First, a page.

16 years ago

That’s probably because you are older. May be a better test would be:

Net Worth = Age * Income / 10

If you have that much saved, you are doing okay.

AJ Cartwood
16 years ago

Whatever ‘number’ the Net Worth Calculator pops out, it won’t be the ‘right number’. To understand how much MONEY you need to support your life, you first need to know how much LIFE you need to support.

16 years ago

Those numbers just seem extremely off from my point of view. I live in NYC and am 32. Most people I know are between 27-35 and pretty much everyone makes six-figures (that is common in NYC even for entry level jobs). My net worth is about $880k largely because I lived rent free for a few years with my parents in Long Island. My net worth is all in cash/investments – no house and the only “illiquid” thing is my 401k which relative to my net worth is fairly small at only around $110k. I am renting now simply because… Read more »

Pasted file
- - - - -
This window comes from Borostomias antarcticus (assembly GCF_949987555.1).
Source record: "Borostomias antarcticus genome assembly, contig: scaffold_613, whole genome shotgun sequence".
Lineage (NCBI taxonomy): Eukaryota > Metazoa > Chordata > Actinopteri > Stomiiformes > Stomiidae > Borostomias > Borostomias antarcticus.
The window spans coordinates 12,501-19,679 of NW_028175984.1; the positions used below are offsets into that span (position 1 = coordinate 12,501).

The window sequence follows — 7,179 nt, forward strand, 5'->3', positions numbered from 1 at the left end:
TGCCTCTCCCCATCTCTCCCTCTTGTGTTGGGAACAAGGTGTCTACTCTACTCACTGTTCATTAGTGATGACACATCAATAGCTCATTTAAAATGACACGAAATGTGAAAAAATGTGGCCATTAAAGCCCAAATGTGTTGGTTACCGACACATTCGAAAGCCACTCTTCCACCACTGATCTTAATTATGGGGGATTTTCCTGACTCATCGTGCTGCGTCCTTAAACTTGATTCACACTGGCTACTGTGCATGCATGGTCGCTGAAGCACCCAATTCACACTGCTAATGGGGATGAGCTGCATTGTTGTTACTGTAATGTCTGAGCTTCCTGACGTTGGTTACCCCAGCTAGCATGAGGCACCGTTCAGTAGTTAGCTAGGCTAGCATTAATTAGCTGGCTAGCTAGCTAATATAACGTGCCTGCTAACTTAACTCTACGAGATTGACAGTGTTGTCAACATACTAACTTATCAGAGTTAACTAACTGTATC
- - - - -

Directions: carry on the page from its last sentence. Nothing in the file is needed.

16 years ago

OK, perhaps saying six-figures for entry level jobs is common was not accurate – however I will argue that it is not uncommon. And I should also mention that when I say entry-level job I mean within your first two years. For instance a typical first-year analyst on wall street may or may not make six-figures their first year (if they don’t it will be close). But by their second year it is pretty much guaranteed. As of last year I think the average for 2nd year guys was over $150k. Those are 23 year olds. It is similar for… Read more »

14 years ago

PTC, you live in a (albeit rather nice) bubble. Like many big world cities, NYC has a stark contrast of rich and poor. If you work in finance, in Wall Street, then 6-figure incomes are bound to be very common. How nice for you. But in other occupations, the entry incomes are nowhere even remotely near that level. I live near London, the financial capital of the world, and city bankers earn 6-figure incomes at entry level with no sweat. And this is in pounds, not dollars don’t forget. But then you also have a significant number of Londoners on… Read more »

Are You Wealthy? U.S. Net Worth by Age and Income

by Pinyo Bhulipongsanon time to read: 3 min